Film review: ‘A Prophet (Un prophète)’ |

Film review: ‘A Prophet (Un prophète)’

Jay Meehan, Record contributing writer

Seldom do violent prison-gang crime dramas with huge splotches of testosterone infused subtext elicit responses such as "refreshing" and "exhilarating," but that’s exactly the reaction I had upon emerging from my first screening of this year’s Sundance Film Festival.

After viewing "A Prophet," from French Director Jacques Audiard , I couldn’t sit down. I couldn’t stop babbling. I felt like I had stumbled into a zone contaminated by pure psychic energy. It had flat-out torched me to the bone! I couldn’t remember the last time I had felt so unexpectedly and totally intoxicated by a work of cinematic art.

Not that the film wasn’t flawed in some respects. It’s just that the manner in which the unrelenting storyline unfolded somehow put all intellectual issues on the back burner. You could deal with them later. For the time being, allowing your intuitive centers to sort themselves out had taken priority. It was not unlike returning to your home planet from a "Stones" concert.

I was well aware going in that Audiard’s film had walked-off with the Grand Prix award at the Cannes Film Festival last spring and that it had been selected to screen at Sundance TwentyTen in the Spotlight category which features out-of-competition films deemed worthy by global-roaming film-fest programmers.

That knowledge, however, did little to prepare me for the next two-and-a-half hours. Admittedly, for a film buff less engrossed in the on-screen tale, that might seem a bit long. But somehow, somewhere during the first reel, I had been relieved of all sense of the film’s temporal identity.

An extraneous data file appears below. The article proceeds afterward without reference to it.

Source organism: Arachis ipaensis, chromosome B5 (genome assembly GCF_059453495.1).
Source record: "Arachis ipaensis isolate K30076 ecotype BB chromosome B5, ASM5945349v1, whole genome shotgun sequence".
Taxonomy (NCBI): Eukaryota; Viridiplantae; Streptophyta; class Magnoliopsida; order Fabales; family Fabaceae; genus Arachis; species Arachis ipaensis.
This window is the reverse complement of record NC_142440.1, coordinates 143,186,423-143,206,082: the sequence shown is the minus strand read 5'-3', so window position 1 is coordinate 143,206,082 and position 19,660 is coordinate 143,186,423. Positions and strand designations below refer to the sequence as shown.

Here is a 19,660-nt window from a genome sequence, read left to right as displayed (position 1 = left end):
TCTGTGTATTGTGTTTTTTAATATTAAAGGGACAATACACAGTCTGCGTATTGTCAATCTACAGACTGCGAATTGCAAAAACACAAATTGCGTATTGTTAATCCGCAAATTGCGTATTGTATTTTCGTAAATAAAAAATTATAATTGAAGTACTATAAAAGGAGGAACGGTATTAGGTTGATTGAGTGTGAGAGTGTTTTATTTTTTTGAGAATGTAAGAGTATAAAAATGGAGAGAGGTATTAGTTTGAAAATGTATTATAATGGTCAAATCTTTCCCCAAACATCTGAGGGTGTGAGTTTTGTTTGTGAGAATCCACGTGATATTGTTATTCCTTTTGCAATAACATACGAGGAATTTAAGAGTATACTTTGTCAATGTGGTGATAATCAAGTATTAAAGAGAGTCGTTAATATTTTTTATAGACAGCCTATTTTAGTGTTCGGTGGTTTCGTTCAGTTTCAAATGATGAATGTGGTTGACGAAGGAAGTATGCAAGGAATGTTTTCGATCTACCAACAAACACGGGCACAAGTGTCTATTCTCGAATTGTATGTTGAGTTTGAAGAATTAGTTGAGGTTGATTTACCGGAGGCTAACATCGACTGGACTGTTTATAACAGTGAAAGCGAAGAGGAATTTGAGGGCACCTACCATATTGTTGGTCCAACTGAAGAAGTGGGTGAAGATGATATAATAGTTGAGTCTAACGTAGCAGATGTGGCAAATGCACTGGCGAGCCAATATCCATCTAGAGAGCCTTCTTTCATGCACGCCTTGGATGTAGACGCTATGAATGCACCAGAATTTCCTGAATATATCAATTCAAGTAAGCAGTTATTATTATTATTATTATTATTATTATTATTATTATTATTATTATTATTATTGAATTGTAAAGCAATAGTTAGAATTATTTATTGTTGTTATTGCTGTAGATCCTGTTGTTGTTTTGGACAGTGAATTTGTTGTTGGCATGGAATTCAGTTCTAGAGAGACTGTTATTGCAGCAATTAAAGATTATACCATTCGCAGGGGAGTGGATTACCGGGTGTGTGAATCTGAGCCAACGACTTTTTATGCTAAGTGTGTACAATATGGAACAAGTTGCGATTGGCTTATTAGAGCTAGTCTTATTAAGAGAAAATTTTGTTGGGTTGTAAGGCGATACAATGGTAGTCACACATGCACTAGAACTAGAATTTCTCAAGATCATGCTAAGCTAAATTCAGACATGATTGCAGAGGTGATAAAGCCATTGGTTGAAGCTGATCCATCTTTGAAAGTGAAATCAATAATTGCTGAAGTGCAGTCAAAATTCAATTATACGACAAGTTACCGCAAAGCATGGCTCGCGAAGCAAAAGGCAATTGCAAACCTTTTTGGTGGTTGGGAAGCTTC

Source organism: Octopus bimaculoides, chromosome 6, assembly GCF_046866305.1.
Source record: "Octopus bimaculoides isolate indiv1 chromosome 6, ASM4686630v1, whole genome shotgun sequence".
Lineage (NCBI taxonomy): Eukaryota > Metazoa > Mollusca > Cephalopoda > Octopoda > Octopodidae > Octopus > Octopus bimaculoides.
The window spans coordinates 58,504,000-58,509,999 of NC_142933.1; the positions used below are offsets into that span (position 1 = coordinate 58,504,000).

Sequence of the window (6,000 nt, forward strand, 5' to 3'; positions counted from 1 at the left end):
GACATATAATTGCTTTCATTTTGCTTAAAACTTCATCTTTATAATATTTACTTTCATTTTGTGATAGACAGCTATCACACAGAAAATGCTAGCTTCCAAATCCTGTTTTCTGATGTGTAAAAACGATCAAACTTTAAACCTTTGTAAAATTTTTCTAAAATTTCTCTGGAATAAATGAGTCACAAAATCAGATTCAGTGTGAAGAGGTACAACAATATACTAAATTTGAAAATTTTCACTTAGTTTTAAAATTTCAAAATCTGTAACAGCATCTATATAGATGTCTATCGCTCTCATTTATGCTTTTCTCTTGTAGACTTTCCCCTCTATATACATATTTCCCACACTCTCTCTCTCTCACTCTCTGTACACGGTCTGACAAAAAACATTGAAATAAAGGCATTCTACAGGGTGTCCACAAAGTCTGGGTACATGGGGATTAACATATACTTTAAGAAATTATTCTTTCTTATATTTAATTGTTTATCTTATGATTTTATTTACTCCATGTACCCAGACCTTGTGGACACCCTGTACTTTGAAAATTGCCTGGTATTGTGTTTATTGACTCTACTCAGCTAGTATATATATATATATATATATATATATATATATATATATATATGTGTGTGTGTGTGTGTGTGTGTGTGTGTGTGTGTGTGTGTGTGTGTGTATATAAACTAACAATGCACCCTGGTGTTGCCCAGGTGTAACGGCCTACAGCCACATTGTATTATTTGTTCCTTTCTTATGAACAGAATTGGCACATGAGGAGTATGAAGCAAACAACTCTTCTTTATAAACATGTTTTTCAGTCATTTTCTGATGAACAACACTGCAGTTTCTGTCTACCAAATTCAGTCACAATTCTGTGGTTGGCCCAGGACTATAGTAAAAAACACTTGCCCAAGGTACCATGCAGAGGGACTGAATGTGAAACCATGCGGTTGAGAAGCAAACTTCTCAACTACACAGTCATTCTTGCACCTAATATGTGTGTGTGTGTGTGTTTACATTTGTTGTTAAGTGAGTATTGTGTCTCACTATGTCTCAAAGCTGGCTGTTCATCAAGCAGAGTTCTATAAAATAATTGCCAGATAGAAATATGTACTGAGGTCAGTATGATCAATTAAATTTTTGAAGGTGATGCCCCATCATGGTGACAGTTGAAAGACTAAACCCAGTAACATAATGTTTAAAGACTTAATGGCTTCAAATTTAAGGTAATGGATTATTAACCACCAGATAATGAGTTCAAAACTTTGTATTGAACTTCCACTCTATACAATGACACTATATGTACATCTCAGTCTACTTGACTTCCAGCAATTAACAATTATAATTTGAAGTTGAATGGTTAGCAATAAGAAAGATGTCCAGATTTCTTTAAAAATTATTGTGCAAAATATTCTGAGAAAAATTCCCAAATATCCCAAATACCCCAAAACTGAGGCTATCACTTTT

From the moment 19-year old Malik El Djebena (Tahar Rahim), an illiterate small-time French hoodlum totally estranged from his Arab roots, begins his six-year sentence, I was on prison time. If squirming in a theater seat became an issue, proper attention had not been given. Survival, not comfortability, had become the point in question.

To relate to the physical and emotional landscapes of Audiard’s film as merely ‘alien’ would be to ascribe to it a comfort zone neither intended nor perceived. You were now doing hard time and you better get used to it. And, if you wish protection from the ongoing violence, you’d also better align yourself with one of the competing Corsican and Arab gangs.

The kill-or-be-killed reality quickly has Malik under the thumb of all-powerful Corsican kingpin Cesar Lucciani (Niels Arestrup ). Running menial and not-so-menial errands for Cesar, both in and out of prison, becomes the norm. Cesar, you see, virtually runs the joint! He’s able to put his man on the street almost at will.

Malik, however, is a sponge, continually soaking up information relevant to his standing both within the prison yard and on the streets outside. Constantly tightroping the wobbly event horizons of the innumerable black holes that hound him at every turn, he begins running a few errands of his own.

It is upon this transformation of Malik El Djebena from a terrified teenager to a confident master of his own identity on which Audiard’s brilliant film turns. Transcending genre with pure cinematic intensity never looked so good.

The title "Un prophète" translates from the French unpretentiously into "he who can tell the future." There is no spiritual conotation. In fact, the film flaunts a scrupulous lack of morality. On the screen, as Yeats might say, a terrible beauty is born.

Having recently resurfaced from a self-imposed submersion into Truffaut, Goddard, and other French New Wave auteurs, I was anxious to finally see the much-heralded Audiard’s work. Not to compare, certainly, but just to experience. Well, I’ve been there and done that and I can give you this piece of advice: when in this company, don’t forget to breathe.

"A Prophet" will screen Saturday, Jan, 30, at 9 a.m. at the Egyptian Theatre. For ticket information, visit .

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